GARDENING: Trees and power lines

Larry Williams

Planting trees that will grow to 60 feet in height underneath a power line that is only 20 feet off the ground does not make sense to me. But, you see the end result of this mismatch in virtually any town or city. In some cases, I’ve wondered if people use the power line as a reference to plant the trees in a straight row.

A utility right-of-way may be a tempting place to plant trees because it is usually open and clear. But resist that temptation unless you’ve done your homework. Trees don’t stay the same size after planting. They grow in height and width. Before purchasing a tree, find out how large in height and width it will be at maturity to avoid having a future problem with a tree growing into above ground utility lines.

Small, immature trees planted today can grow into problem trees in the future.

Electric utilities prune trees to ensure safe, reliable service to customers and to gain access to utility structures. The practice is referred to as line clearance. Homeowners, horticulturists and other persons without Electrical Hazard Awareness training must leave this to a line clearance tree trimmer. Call the utility company or a utility arborist to do this hazardous work.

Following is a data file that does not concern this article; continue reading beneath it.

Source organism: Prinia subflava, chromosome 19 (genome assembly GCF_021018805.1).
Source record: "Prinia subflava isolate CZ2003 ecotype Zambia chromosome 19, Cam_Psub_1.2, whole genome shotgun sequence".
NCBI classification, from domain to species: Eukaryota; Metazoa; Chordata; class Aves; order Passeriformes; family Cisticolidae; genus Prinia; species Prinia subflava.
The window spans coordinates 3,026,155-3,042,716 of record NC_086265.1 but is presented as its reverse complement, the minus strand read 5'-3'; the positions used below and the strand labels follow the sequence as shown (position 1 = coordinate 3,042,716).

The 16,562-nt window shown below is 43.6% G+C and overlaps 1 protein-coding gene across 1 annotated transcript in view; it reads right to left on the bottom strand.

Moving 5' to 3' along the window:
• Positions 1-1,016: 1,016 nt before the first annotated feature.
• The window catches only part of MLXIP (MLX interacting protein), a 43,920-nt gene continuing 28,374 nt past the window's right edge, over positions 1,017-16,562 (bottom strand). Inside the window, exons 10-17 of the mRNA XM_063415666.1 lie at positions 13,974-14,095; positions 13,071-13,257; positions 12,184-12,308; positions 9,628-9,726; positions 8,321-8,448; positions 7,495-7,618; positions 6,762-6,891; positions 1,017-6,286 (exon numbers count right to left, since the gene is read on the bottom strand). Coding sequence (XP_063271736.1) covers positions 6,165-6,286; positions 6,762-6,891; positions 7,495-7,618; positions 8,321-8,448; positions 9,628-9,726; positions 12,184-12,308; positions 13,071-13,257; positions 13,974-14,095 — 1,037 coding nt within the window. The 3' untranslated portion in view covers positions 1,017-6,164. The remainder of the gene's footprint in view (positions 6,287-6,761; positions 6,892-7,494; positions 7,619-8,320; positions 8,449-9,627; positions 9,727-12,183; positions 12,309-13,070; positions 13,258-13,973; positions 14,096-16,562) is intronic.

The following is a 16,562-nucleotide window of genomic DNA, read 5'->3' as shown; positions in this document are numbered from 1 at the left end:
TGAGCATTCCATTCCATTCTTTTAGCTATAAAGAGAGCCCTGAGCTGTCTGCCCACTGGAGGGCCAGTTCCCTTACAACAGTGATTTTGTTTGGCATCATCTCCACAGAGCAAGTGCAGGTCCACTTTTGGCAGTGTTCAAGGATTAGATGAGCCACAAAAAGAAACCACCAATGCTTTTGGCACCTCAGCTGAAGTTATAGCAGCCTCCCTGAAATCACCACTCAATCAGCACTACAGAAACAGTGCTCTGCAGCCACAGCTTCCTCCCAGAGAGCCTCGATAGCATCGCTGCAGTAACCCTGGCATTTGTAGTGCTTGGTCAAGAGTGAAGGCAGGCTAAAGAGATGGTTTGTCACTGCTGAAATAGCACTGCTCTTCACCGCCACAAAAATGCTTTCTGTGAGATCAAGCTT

Planting “small” maturing trees (those that remain small even when mature) near power lines reduces pruning needs. Selecting the right tree and planting it in the right place around power lines can eliminate potential safety hazards and improve the reliability of your electric service. In addition, your tree can achieve the proper height and form desired.

University of Florida researchers have developed a list of small trees that are better suited for planting below power lines. This list is now available at https://hort.ifas.ufl.edu/treesandpowerlines. When using this website, make sure to click on the correct region of the state.

Some of the recommended trees include redbud, fringe tree, crape myrtle, ligustrum, wax myrtle, loquat, sweet olive, chickasaw plum and Savannah holly.

With proper  placement, crape myrtle develops into a beautifully shaped tree that rarely needs pruning.

These recommendations are based on UF/IFAS research, co-sponsored by the Florida Department of Agriculture Florida Forest Service. More than 70 small trees were thought to be compatible with urban structures such as overhead power lines, streetlights and sidewalks.

The research was spurred in part by legislation enacted in 2007 (Statute 163.3209) that limits the mature height of trees that municipalities can recommend for planting beneath power lines.

Homeowners, property management companies, municipalities and utility companies can benefit from the website by taking steps to recommend and plant the right trees under power lines minimizing the need for pruning and the chances of tree limbs causing power outages.

Larry Williams is a UF/IFAS Extension Agent in Okaloosa County.